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The Grumman G-44 Widgeon is a small, five-person, twin-engine, SPECIFICATIONS amphibious aircraft named after the North American widgeon, a species of duck.

The Widgeon was designated J4F by the United States Navy and Coast Guard and OA-14 by the United States Army Air Forces. The Widgeon was originally designed for the civil market, but the USAAF impressed 16 into service early in the war. Widgeons were produced from 1940 to 1949; 276 were built by Grumman, including 176 for the military.

They were used during World War II as a small patrol and utility aircraft by the U.S. Army Air Forces, U.S. Navy, U.S. Coast Guard and by the Royal Navy’s Fleet Air Arm. The first production military aircraft went to the U.S. Navy as an anti-submarine aircraft. The British Royal Navy gave the aircraft the service name Gosling. The Widgeon was also flown operationally in an antisubmarine role by the Civil Air Patrol.

This aircraft, military serial # 1429 and civilian registration N663G, is an air worthy G-44A Super Widgeon. It is one of 76 built beginning 1945 and one of 50 that were converted to Super Widgeon configuration. It is powered by two 340 hp Lycoming GO-480 GID6 engines with provides the Super Widgeon with a maximum speed of 160 mph, a range of 800 miles and a service ceiling of 18,000 ft. There are 28 FAA airworthy Widgeons in operation today.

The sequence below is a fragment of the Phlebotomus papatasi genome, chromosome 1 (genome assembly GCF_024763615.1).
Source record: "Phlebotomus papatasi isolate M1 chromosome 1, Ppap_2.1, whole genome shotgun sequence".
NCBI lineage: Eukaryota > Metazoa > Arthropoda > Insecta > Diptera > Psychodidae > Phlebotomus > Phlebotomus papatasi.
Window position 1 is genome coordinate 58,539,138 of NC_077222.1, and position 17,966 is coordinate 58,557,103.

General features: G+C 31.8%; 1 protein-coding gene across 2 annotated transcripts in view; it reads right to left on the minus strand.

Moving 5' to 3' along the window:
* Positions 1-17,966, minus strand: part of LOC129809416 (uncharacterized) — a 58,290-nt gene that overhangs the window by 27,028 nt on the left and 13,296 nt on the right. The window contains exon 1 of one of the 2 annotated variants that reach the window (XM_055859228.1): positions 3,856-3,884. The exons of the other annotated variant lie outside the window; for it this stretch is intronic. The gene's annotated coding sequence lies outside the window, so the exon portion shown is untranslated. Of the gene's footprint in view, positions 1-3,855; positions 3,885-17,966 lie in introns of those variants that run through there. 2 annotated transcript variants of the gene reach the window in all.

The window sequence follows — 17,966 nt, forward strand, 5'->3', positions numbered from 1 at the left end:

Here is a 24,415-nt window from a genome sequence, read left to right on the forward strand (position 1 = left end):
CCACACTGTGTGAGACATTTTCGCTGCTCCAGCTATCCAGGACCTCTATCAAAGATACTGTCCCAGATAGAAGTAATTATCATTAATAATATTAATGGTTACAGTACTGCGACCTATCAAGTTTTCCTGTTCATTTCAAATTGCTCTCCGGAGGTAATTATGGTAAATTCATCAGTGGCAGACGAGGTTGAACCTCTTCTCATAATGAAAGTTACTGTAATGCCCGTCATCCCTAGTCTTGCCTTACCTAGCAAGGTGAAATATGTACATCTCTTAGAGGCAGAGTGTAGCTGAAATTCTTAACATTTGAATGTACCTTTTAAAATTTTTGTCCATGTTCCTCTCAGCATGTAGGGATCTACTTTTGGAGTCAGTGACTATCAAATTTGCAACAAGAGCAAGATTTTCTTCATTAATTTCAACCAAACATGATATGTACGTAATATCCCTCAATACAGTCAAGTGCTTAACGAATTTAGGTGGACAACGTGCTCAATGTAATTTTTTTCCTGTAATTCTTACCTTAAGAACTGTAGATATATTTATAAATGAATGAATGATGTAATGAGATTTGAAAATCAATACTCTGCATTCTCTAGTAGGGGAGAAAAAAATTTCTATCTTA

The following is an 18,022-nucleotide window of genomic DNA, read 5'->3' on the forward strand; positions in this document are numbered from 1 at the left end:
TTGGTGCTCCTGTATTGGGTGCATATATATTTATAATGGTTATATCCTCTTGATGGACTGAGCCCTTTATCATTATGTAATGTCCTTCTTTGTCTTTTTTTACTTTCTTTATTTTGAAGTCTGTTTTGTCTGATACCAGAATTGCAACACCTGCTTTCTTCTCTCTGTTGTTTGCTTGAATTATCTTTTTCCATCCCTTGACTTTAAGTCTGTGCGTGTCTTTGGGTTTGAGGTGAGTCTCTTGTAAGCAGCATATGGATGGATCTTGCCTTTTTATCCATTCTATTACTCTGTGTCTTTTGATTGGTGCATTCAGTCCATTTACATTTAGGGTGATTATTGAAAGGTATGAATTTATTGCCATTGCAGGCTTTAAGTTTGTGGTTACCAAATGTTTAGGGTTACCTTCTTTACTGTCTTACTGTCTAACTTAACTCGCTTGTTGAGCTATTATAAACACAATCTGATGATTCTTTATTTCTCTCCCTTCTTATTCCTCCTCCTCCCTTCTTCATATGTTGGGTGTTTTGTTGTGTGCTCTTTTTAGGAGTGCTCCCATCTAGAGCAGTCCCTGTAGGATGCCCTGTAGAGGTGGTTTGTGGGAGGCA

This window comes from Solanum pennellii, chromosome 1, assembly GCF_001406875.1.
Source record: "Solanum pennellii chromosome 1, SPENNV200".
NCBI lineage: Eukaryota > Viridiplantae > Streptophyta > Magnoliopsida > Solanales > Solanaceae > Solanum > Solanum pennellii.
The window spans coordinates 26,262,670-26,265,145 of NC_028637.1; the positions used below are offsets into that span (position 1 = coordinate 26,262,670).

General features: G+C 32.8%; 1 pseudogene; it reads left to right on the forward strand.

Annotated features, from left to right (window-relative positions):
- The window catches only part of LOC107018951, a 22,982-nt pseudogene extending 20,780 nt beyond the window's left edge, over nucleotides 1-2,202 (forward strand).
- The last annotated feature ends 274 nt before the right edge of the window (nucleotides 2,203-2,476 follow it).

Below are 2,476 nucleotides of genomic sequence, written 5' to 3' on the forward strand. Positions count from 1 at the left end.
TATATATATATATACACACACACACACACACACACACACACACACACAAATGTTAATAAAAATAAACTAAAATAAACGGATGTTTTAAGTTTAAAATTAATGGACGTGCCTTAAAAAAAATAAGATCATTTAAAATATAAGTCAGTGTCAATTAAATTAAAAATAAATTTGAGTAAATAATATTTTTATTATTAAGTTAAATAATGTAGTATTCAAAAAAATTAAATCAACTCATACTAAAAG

The National Museum of WWII Aviation will be closed all day on Wednesday, November 10th and the morning of Thursday, November 11th for a private event. The museum will be open to the public beginning at 1:00pm on Thursday.

The National Museum of World War II Aviation
will close at 1pm on Friday, December 3
for a private event.

The National Museum of World War II Aviation
will close at 3pm on Sunday, December 12
for a private event.

The National Museum will be closed all day on
Thursday, November 25 for Thanksgiving,
Saturday, December 25 for Christmas, and
Saturday, January 1 for New Years